Blunted fat oxidation upon submaximal exercise is partially compensated by enhanced glucose metabolism in children, adolescents, and young adults with Barth syndrome.

Published

Journal Article

Barth syndrome (BTHS) is a rare X-linked condition resulting in abnormal mitochondria, cardioskeletal myopathy, and growth delay; however, the effects of BTHS on substrate metabolism regulation and their relationships with tissue function in humans are unknown. We sought to characterize glucose and fat metabolism during rest, submaximal exercise, and postexercise rest in children, adolescents, and young adults with BTHS and unaffected controls and examine their relationships with cardioskeletal energetics and function. Children/adolescents and young adults with BTHS (n = 29) and children/adolescent and young adult control participants (n = 28, total n = 57) underwent an infusion of 6'6'H2 glucose and U-13 C palmitate and indirect calorimetry during rest, 30-minutes of moderate exercise (50% V ˙ O 2 peak ), and recovery. Cardiac function, cardioskeletal mitochondrial energetics, and exercise capacity were examined via echocardiography, 31 P magnetic resonance spectroscopy, and peak exercise testing, respectively. The glucose turnover rate was significantly higher in individuals with BTHS during rest (33.2 ± 9.8 vs 27.2 ± 8.1 μmol/kgFFM/min, P < .01) and exercise (34.7 ± 11.2 vs 29.5 ± 8.8 μmol/kgFFM/min, P < .05) and tended to be higher postexercise (33.7 ± 10.2 vs 28.8 ± 8.0 μmol/kgFFM/min, P < .06) compared to controls. Increases in total fat (-3.9 ± 7.5 vs 10.5 ± 8.4 μmol/kgFFM/min, P < .0001) and plasma fatty acid oxidation rates (0.0 ± 1.8 vs 5.1 ± 3.9 μmol/kgFFM/min, P < .0001) from rest to exercise were severely blunted in BTHS compared to controls. Conclusion: An inability to upregulate fat metabolism during moderate intensity exercise appears to be partially compensated by elevations in glucose metabolism. Derangements in fat and glucose metabolism are characteristic of the pathophysiology of BTHS. A severely blunted ability to upregulate fat metabolism during a modest level of physical activity is a defining pathophysiologic characteristic in children, adolescents, and young adults with BTHS.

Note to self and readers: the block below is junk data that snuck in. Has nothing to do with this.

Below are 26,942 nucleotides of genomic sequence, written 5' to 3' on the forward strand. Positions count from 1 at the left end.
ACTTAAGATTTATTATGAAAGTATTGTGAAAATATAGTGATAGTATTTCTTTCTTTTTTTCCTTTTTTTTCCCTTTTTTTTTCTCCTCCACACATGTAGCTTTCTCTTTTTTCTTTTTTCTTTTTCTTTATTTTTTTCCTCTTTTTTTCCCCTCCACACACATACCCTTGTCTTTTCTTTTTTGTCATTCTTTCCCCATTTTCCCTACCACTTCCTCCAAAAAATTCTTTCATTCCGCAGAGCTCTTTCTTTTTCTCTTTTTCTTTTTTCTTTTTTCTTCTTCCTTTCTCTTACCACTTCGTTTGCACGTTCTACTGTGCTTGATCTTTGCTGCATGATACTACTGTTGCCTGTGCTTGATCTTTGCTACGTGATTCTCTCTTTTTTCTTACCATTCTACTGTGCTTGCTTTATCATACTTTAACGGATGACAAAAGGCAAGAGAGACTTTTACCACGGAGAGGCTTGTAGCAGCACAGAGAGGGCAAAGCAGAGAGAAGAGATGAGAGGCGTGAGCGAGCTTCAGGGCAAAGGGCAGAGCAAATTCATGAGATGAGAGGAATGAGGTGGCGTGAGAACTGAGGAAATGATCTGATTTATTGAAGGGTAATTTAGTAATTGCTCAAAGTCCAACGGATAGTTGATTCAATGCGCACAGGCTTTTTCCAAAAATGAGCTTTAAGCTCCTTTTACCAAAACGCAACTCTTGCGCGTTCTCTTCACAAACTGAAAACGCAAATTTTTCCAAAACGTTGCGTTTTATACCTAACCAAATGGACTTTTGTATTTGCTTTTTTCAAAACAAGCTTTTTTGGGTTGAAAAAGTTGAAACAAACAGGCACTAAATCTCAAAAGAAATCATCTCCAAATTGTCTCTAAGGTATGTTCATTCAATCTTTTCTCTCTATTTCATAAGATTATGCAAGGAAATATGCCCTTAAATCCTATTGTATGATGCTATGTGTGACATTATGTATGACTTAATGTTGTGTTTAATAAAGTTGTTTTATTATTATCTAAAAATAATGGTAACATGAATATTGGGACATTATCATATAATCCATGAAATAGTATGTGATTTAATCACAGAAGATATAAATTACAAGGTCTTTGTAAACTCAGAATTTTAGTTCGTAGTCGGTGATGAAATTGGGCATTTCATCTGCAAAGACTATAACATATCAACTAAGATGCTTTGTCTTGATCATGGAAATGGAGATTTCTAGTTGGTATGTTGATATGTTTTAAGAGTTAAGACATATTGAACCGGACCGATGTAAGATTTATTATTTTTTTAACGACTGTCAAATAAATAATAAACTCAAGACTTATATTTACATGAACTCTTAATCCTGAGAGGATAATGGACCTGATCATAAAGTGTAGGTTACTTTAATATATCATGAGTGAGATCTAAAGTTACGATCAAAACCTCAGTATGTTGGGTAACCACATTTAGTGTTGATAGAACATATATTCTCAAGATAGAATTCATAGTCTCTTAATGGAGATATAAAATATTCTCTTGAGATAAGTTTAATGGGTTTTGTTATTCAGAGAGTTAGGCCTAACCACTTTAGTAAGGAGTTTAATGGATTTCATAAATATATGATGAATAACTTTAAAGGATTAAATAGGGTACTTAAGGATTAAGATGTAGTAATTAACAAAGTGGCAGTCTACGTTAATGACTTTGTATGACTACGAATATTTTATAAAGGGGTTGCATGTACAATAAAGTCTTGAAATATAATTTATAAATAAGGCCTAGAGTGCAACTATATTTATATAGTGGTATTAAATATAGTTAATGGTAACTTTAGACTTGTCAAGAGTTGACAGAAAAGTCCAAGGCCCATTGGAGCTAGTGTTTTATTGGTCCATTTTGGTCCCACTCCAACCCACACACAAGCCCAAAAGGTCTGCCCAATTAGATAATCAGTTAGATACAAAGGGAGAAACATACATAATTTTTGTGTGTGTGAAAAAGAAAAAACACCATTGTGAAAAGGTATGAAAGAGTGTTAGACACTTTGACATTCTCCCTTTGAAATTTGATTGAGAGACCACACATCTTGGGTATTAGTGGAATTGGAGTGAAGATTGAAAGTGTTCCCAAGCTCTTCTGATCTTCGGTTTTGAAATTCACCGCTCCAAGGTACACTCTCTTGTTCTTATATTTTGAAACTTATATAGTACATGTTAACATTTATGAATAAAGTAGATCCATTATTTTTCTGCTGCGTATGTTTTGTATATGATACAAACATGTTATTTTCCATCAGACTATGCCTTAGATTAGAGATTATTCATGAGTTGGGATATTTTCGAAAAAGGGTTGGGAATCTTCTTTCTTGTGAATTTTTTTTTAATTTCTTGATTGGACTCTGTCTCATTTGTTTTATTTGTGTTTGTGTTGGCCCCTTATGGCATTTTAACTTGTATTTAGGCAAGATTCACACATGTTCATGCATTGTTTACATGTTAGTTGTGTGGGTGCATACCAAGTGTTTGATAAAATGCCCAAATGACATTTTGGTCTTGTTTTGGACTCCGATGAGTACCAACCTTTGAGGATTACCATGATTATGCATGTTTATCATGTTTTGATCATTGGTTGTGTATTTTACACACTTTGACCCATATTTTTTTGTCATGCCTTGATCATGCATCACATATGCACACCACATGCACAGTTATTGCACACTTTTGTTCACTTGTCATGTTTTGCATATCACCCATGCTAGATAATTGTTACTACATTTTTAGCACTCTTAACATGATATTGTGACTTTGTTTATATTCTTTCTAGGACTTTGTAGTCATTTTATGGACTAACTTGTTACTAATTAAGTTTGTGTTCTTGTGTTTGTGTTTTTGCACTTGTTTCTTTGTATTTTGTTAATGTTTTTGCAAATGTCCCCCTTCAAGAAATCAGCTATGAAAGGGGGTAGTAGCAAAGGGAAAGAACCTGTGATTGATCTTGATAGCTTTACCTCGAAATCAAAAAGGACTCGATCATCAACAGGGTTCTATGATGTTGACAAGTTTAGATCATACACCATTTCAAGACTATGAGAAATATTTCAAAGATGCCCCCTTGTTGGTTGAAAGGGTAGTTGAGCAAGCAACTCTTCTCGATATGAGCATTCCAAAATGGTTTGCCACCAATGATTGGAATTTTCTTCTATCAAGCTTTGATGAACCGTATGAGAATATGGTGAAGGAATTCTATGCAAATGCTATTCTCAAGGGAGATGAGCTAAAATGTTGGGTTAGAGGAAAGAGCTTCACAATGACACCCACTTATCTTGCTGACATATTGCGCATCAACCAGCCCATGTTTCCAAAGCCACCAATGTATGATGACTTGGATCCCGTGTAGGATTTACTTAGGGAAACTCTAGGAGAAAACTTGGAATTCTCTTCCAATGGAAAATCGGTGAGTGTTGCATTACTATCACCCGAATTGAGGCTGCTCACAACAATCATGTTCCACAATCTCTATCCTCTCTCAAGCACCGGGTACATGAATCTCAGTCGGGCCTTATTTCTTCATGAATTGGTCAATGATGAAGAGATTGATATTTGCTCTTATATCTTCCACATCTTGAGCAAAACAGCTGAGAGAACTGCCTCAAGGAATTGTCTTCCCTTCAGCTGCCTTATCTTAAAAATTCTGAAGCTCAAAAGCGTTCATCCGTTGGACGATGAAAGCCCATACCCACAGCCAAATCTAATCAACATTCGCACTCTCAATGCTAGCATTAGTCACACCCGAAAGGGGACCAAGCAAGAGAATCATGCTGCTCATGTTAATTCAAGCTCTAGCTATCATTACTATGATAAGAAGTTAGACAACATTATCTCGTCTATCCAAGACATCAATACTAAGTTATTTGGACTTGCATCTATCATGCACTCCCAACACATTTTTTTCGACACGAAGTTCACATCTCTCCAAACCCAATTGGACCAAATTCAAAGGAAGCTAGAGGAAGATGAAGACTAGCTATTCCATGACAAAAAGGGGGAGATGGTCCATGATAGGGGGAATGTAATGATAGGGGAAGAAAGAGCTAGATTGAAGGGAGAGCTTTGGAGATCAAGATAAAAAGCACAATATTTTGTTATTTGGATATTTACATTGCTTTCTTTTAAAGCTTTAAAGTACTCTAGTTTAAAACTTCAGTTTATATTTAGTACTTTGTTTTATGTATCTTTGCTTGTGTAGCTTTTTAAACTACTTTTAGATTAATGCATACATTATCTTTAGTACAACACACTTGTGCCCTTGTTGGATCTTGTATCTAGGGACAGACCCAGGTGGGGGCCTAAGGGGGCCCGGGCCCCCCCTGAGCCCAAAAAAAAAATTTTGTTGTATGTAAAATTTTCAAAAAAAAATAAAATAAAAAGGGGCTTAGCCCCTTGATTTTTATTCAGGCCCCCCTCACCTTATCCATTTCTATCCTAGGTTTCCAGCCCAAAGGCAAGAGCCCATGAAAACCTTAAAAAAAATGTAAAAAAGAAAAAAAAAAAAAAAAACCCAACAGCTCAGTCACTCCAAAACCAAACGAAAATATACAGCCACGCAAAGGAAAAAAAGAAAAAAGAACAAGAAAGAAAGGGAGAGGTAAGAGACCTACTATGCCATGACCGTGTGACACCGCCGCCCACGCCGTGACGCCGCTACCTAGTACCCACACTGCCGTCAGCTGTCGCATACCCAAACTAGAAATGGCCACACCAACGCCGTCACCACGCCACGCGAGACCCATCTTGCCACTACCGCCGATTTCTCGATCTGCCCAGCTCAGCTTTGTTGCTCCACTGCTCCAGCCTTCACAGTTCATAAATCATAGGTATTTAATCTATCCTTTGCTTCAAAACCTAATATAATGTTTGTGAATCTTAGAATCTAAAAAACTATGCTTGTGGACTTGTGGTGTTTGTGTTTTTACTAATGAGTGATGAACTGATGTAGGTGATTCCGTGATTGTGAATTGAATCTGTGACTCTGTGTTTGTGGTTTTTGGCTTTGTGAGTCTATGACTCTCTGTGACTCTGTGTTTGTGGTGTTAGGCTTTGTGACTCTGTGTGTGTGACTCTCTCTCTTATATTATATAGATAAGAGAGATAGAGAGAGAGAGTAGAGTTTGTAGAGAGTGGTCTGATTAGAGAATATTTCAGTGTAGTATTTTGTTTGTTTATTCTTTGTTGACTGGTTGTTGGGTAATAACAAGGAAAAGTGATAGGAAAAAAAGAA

Full Text

Duke Authors

Cited Authors

  • Cade, WT; Bohnert, KL; Peterson, LR; Patterson, BW; Bittel, AJ; Okunade, AL; de Las Fuentes, L; Steger-May, K; Bashir, A; Schweitzer, GG; Chacko, SK; Wanders, RJ; Pacak, CA; Byrne, BJ; Reeds, DN

Published Date

  • May 2019

Published In

Volume / Issue

  • 42 / 3

Start / End Page

  • 480 - 493

PubMed ID

  • 30924938

Pubmed Central ID

  • 30924938

Electronic International Standard Serial Number (EISSN)

  • 1573-2665

Digital Object Identifier (DOI)

  • 10.1002/jimd.12094

Language

  • eng

Conference Location

  • United States